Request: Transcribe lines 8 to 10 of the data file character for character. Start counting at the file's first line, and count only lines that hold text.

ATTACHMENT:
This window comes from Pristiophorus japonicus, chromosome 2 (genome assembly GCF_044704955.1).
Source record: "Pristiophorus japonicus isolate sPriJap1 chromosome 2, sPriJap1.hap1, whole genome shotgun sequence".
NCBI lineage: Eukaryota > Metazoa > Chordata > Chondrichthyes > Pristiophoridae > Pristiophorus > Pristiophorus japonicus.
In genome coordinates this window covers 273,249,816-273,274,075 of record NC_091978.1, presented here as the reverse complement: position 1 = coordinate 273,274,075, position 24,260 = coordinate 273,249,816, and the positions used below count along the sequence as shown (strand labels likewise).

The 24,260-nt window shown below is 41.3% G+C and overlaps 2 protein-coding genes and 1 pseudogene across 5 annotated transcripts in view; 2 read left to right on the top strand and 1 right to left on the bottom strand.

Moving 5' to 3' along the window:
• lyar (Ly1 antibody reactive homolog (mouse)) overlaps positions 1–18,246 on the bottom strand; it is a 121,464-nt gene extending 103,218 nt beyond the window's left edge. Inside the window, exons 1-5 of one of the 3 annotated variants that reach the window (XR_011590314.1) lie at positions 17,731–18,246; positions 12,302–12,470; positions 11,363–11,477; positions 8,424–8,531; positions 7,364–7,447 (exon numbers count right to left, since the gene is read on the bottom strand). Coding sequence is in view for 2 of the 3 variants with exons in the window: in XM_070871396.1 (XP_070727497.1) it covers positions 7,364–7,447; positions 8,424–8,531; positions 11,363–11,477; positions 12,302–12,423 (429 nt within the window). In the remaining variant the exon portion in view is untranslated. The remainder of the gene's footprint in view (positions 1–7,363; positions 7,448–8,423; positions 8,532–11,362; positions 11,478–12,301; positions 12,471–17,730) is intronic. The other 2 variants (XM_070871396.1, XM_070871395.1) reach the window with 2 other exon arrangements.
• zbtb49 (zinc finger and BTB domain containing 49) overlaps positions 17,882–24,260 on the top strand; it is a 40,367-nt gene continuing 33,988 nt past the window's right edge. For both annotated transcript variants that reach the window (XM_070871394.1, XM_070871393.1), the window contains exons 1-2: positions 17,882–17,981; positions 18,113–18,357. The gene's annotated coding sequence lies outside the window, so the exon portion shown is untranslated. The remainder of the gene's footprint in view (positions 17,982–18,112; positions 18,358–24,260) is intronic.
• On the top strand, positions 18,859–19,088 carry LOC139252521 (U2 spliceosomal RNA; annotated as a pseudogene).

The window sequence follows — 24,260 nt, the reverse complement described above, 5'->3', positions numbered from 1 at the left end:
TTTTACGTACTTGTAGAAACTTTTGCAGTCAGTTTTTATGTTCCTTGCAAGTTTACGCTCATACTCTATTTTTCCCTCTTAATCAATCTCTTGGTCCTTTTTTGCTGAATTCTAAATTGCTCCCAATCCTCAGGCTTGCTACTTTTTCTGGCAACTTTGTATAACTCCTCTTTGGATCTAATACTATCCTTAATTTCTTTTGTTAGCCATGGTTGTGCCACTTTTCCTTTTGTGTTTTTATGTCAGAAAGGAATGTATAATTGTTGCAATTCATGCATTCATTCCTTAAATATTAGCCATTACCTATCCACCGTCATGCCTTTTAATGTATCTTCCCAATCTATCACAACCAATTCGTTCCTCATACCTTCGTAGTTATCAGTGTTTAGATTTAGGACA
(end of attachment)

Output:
• zbtb49 (zinc finger and BTB domain containing 49) overlaps positions 17,882–24,260 on the top strand; it is a 40,367-nt gene continuing 33,988 nt past the window's right edge. For both annotated transcript variants that reach the window (XM_070871394.1, XM_070871393.1), the window contains exons 1-2: positions 17,882–17,981; positions 18,113–18,357. The gene's annotated coding sequence lies outside the window, so the exon portion shown is untranslated. The remainder of the gene's footprint in view (positions 17,982–18,112; positions 18,358–24,260) is intronic.
• On the top strand, positions 18,859–19,088 carry LOC139252521 (U2 spliceosomal RNA; annotated as a pseudogene).

The window sequence follows — 24,260 nt, the reverse complement described above, 5'->3', positions numbered from 1 at the left end: